I think the better place to start, really, would be for FFG to do a complete overhaul of the language in the Core Rules and FAQ to make it more internally consistent and clearly move examples and illustrations of rules to example text (to help people stop mistaking the examples and illustrations for the complete rule). I think that, in the long run, this would be better than a prestige format rulebook that ultimately doesn't do much more than give more examples for the same stuff people are already confused by.

 

~ Maybe I could freelance that for them....

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~ Maybe I could freelance that for them....

 

That's a lot of work. I'm not sure how much it'd help the general perception, because there are still many cases where the templating on the cards is contributing to the problem, but I can think of a number of cases that could be clarified with a re-templating of the core rules. If it really is something you'd be willing to start, I'd be happy to contribute to the process.

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Well, by "freelance," I meant "hire me to do the project."

 

If we were to just sit down and start going through the docs (and yes, I have considered it), the best that could be said for the final product is that it would be a "officially unofficial." Is all the effort worth it for something that carries no real weight?

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I'd honestly be scared to buy a rulebook written by Ktom. You can be a little wordy in your explanations, especially when a simple yes or no will do.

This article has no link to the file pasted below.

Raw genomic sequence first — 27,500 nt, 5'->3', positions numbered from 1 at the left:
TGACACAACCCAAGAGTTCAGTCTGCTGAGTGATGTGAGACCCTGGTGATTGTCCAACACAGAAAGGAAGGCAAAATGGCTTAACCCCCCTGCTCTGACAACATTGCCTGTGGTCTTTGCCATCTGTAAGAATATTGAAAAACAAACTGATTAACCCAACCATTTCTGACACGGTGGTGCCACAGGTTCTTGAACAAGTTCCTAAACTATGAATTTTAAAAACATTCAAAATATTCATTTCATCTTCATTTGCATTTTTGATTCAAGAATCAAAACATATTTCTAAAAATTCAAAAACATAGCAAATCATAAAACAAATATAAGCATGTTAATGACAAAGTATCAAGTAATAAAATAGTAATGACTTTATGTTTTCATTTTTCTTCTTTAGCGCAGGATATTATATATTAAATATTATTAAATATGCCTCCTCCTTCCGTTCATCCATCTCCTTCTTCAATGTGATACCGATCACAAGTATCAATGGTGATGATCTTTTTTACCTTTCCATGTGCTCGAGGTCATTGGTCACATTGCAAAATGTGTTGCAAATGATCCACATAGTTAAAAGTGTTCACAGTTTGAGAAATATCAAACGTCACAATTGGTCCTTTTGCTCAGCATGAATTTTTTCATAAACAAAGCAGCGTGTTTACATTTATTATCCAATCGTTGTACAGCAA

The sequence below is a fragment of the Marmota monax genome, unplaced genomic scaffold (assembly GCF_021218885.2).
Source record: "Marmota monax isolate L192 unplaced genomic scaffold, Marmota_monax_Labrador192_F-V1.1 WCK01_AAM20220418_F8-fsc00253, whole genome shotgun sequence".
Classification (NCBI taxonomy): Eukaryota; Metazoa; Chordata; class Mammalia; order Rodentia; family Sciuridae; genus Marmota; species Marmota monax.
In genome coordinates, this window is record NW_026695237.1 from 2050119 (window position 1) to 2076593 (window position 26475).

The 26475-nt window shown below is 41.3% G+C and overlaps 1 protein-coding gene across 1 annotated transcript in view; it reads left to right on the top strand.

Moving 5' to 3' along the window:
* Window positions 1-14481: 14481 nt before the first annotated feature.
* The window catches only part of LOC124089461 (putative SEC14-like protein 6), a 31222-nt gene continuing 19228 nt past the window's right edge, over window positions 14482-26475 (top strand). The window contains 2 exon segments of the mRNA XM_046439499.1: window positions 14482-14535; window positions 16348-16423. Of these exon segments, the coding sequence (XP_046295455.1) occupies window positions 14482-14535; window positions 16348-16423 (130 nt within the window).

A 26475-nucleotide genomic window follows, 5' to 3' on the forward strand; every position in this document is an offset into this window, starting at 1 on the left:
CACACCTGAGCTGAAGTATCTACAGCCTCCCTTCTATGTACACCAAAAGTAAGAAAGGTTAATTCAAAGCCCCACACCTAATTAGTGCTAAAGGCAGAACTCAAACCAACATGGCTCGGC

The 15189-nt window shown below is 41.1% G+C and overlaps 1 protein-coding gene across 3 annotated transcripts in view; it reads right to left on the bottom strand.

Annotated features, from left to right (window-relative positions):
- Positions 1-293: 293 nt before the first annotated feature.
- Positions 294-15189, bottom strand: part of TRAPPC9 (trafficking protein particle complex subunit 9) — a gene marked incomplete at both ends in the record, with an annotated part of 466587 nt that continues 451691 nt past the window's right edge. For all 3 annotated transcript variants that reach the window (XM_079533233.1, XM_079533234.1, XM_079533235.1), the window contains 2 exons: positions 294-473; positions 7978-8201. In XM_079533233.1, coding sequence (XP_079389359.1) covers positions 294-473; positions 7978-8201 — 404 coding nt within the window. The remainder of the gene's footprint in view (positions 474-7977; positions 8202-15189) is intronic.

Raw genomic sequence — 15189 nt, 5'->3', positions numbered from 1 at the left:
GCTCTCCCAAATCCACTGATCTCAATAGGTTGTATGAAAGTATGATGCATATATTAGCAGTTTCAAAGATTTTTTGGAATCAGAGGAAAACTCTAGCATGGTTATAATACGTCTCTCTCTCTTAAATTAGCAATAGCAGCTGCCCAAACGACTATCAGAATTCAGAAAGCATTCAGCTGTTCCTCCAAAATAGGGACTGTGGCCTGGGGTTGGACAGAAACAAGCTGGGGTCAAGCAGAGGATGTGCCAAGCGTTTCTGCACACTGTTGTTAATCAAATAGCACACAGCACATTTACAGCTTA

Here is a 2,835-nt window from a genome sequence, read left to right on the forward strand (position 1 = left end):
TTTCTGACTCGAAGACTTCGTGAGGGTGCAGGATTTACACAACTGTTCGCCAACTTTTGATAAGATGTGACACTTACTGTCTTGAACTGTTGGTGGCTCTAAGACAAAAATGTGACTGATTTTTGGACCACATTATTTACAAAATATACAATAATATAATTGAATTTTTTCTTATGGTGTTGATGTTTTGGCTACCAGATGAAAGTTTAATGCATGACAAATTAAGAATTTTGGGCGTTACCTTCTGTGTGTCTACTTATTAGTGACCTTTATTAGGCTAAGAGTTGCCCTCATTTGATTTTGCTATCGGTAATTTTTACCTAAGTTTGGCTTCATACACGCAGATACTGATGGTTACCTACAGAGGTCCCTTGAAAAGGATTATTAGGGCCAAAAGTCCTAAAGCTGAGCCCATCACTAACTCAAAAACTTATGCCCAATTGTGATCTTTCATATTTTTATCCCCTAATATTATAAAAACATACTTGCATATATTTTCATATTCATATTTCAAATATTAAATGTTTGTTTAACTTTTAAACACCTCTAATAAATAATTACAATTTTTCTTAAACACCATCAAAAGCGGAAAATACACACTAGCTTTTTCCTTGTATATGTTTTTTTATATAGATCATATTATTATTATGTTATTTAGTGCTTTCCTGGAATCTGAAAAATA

And holy cow I can't see how people are getting Renown wrong. No offense, it's just crazy since it's really clearly spelt out. I guess 'participating characters' isn't obvious?

 

I think what would really benefit pretty much ALL of the rules is a bunch of yes or no questions in each section.

 

Robert Baratheon did not participate in a challenge that I won as the defender. Does he claim Renown?

No.

 

Greatjon Umber participated in a challenge and won while having Renown. I wasn't the attacker or defender. Does he claim a power?

No.

 

Eddard Stark participated in a challenge I won as the attacker. Does he claim a power?

Yes.

 

Literally no other answer but yes or no. If you have to explain the answer to any degree, rewrite the question. I feel like a lot of the times that simplicity and clarity is missing from the rules. Each answer to an FAQ question seems to be a paragraph long.

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Literally no other answer but yes or no. If you have to explain the answer to any degree, rewrite the question. I feel like a lot of the times that simplicity and clarity is missing from the rules. Each answer to an FAQ question seems to be a paragraph long.

 

That, by the way, is part of the point I was trying to make. Boiling it down to "yes" or "no" doesn't help people learn or apply the rules (which is why I rarely end with a "yes" or "no," even if that is the simplest answer). Spend enough time in this community and you find that if the question is...

 

Robert Baratheon did not participate in a challenge that I won as the defender. Does he claim Renown?

No.

 

... the next question is, "Eddard Stark did not participate in a challenge that I won as the defender. Does he claim Renown?"

 

Take your own recent example with Darkstar and Narrow Escape. We could boil that question down to: